Do You Need a Virtual Assistant?

Would you like to spend more time practising law and growing your business and less time attending to mundane administrative chores? Hiring a virtual assistant may be just the thing to ease your personal workload and get some order back in your work life.

There’s no doubt about it – the business of law is becoming more virtual. So it’s no surprise that the demand for virtual assistants with an array of competencies and skills is on the rise. Many firms across the globe are discovering that a VA could be a cost-effective answer to their firm’s productivity woes.

The benefits of hiring a virtual assistant

Hiring a full-time, on-site employee isn’t always an option for small businesses, even when a significant portion of fee-earner time is being consumed with delegable routine tasks. The financial expense and pressure to keep him or her busy can be prohibitive, not to mention the recruitment and hiring merry-go-round.

On the other hand, the virtual model opens up an array of benefits for small practices.

  1. Less cost: VAs are generally freelancers, meaning you only pay for what you need and you don’t have to worry about tax, holiday pay or sick leave. Since they work from home, you avoid the cost of acquiring or maintaining additional office space, computer equipment and stationery.
  2. Less commitment: Firms who only need periodic support on an ad-hoc basis can hire someone with a specific skill set for a particular project, without the ongoing commitment of an employee.
  3. More flexibility: A VA can be sourced from Australia or overseas through online agencies such as Upwork, Elance and Virtually Yours. Foreign VAs generally offer cheaper rates and staggered time zones, which means you can have a VA typing up your dictation while you sleep.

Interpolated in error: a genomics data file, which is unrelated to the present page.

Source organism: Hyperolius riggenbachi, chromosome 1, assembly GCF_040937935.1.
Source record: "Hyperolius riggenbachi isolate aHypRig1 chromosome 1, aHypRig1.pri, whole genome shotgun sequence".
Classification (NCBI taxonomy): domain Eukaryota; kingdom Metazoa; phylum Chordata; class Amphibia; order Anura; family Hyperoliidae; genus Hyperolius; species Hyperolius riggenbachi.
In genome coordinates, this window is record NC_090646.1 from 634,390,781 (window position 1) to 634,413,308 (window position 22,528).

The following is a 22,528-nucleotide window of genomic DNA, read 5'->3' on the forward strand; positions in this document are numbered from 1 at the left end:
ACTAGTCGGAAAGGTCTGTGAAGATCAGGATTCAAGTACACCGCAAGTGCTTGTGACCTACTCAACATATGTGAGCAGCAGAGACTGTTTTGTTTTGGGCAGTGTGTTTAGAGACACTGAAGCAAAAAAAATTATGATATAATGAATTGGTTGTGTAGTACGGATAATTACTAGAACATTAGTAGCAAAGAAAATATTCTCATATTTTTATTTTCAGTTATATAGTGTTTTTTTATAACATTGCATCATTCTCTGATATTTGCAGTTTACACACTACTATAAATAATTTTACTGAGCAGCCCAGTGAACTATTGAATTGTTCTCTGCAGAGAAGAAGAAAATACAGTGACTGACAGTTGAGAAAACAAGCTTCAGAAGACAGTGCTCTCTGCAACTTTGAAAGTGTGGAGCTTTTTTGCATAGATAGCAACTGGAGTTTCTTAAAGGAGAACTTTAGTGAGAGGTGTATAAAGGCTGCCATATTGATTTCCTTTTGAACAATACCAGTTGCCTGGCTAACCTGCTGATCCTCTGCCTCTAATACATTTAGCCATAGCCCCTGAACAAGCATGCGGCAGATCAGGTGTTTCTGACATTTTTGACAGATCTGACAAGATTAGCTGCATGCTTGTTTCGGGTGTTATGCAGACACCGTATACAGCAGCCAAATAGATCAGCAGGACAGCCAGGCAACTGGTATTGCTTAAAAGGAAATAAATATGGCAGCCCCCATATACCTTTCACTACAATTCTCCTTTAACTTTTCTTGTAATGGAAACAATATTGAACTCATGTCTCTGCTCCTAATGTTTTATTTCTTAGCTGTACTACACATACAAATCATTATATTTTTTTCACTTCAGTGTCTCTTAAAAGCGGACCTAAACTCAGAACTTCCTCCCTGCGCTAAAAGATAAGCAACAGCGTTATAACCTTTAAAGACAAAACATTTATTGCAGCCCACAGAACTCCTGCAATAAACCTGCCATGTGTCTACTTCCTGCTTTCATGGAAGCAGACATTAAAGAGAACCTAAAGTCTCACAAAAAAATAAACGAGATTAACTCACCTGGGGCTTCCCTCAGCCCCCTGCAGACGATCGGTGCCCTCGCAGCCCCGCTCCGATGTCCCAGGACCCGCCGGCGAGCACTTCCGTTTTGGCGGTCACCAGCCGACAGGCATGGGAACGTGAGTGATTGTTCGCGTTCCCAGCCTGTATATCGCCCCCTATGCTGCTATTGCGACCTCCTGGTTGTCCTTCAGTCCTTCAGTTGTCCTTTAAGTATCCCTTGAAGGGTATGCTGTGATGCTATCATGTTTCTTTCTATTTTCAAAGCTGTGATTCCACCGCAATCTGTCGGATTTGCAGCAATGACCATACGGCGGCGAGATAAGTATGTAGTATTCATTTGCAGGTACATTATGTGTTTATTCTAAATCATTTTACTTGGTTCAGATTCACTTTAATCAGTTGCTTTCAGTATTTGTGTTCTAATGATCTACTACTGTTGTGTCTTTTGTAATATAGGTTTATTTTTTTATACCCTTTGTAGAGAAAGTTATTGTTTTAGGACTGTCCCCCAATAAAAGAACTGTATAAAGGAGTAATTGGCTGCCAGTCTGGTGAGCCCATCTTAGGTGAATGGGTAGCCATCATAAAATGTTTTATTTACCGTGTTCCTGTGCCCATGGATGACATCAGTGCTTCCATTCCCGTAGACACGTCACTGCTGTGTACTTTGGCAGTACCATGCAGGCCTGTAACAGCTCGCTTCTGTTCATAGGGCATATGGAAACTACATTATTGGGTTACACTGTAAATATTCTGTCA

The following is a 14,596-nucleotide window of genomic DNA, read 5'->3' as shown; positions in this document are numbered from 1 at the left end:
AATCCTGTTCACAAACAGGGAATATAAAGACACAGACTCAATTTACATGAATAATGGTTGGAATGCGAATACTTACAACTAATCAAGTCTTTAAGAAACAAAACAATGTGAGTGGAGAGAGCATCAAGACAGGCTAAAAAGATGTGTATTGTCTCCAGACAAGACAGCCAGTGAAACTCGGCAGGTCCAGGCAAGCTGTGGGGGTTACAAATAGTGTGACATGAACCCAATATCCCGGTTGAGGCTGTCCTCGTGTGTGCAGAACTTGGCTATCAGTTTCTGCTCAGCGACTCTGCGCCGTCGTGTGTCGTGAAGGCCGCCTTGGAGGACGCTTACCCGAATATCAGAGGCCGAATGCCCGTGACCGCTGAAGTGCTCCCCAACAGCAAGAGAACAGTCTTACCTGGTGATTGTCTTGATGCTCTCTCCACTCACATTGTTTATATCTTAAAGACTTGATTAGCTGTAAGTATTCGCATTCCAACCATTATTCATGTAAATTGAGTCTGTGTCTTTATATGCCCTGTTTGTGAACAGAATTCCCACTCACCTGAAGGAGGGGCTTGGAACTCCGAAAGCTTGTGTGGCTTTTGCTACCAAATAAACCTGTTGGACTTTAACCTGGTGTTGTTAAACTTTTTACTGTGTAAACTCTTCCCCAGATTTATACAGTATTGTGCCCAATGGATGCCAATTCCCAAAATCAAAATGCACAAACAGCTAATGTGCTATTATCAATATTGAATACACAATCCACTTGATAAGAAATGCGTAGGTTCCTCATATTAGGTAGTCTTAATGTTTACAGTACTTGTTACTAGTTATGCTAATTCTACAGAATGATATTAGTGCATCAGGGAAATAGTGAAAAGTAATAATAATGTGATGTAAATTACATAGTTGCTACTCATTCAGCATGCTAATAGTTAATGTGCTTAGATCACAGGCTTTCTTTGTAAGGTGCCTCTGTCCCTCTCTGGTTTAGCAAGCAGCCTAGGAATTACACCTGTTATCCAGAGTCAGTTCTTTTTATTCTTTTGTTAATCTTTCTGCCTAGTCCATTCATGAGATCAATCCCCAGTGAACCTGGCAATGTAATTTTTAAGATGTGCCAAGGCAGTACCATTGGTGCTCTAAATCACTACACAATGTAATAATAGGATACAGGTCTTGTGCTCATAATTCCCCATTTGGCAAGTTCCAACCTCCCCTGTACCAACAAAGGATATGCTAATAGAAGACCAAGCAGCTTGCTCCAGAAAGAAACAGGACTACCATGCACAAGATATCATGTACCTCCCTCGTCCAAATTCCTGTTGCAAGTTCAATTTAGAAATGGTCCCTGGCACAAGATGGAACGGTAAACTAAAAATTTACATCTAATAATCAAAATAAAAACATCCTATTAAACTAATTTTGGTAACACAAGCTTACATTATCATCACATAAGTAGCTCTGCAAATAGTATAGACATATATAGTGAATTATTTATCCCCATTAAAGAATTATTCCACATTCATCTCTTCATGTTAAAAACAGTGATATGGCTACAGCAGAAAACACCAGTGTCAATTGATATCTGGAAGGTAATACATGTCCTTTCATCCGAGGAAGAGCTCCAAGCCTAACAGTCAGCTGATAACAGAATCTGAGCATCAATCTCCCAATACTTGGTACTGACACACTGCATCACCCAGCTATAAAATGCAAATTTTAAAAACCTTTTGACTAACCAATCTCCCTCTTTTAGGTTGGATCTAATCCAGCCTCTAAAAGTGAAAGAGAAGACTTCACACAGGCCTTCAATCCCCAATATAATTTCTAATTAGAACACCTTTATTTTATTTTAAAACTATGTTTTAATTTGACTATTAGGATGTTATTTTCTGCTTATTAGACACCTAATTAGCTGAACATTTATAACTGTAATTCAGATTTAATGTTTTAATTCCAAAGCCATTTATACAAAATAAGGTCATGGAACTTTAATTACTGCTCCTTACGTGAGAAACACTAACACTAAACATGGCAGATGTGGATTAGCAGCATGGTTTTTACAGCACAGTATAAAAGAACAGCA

4. More options: VAs come with a wide range of skills. They can perform general administrative tasks such as answering phones, transcription, word processing, data entry, email, appointments, research and travel bookings, or more specialist tasks such as bookkeeping, wages or social media marketing.

The challenges

Obviously, not having your assistant with you physically can present logistical challenges. For example, they can’t make tea for clients or take your coat to the dry cleaners. Micromanagers may also find it difficult to allow a VA to work autonomously without checking in too often.

Finally, confidentiality will need to be discussed to ensure satisfactory measures will be taken to safely store and handle sensitive information. Confidentiality or non-disclosure agreements may be required.
What do I need to hire a virtual assistant?

Depending on what type of work your VA will be doing, all you should need to get started is email and Skype.

If your VA will be transcribing, you may need to invest in a program that records files in electronic format that can be shared via email or Dropbox. You might also consider setting up encrypted remote user access to enable your VA to access and save to your firm’s database of files and use the firm’s software.

Hiring a virtual assistant may be outside the box, but it’s not uncharted territory. Explore this territory and see how a virtual assistant could add value to your business.

Stacey Leeke is a litigation lawyer and freelance writer with a background in professional indemnity and insolvency law practice. She has over nine years experience in the legal industry in both Australia and Canada.

Stacey currently writes for a number of online and print based publications, specialising in analytical critiques on new developments in the law as well as commentaries on current industry trends and best practice.

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